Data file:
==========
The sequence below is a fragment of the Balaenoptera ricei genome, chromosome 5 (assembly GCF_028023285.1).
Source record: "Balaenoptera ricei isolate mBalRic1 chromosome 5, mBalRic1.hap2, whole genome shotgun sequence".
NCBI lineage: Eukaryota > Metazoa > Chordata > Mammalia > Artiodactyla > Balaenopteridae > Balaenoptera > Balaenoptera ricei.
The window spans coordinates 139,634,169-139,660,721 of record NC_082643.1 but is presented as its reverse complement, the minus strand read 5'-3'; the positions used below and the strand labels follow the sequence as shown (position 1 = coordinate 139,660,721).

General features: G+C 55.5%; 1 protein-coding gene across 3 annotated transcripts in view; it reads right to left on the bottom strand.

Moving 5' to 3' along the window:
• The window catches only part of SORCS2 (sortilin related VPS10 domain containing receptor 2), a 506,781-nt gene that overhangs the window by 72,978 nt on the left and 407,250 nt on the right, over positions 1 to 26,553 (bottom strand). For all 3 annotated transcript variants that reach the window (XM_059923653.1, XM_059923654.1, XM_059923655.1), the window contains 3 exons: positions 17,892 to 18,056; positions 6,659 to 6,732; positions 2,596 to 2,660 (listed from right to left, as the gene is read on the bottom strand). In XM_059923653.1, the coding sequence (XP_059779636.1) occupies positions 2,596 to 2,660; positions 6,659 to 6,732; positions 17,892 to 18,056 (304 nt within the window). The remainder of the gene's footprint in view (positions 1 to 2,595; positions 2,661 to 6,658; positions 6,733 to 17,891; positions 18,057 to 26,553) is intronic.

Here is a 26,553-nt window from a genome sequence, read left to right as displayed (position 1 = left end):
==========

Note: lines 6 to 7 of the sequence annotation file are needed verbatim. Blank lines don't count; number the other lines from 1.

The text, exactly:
Moving 5' to 3' along the window:
• The window catches only part of SORCS2 (sortilin related VPS10 domain containing receptor 2), a 506,781-nt gene that overhangs the window by 72,978 nt on the left and 407,250 nt on the right, over positions 1 to 26,553 (bottom strand). For all 3 annotated transcript variants that reach the window (XM_059923653.1, XM_059923654.1, XM_059923655.1), the window contains 3 exons: positions 17,892 to 18,056; positions 6,659 to 6,732; positions 2,596 to 2,660 (listed from right to left, as the gene is read on the bottom strand). In XM_059923653.1, the coding sequence (XP_059779636.1) occupies positions 2,596 to 2,660; positions 6,659 to 6,732; positions 17,892 to 18,056 (304 nt within the window). The remainder of the gene's footprint in view (positions 1 to 2,595; positions 2,661 to 6,658; positions 6,733 to 17,891; positions 18,057 to 26,553) is intronic.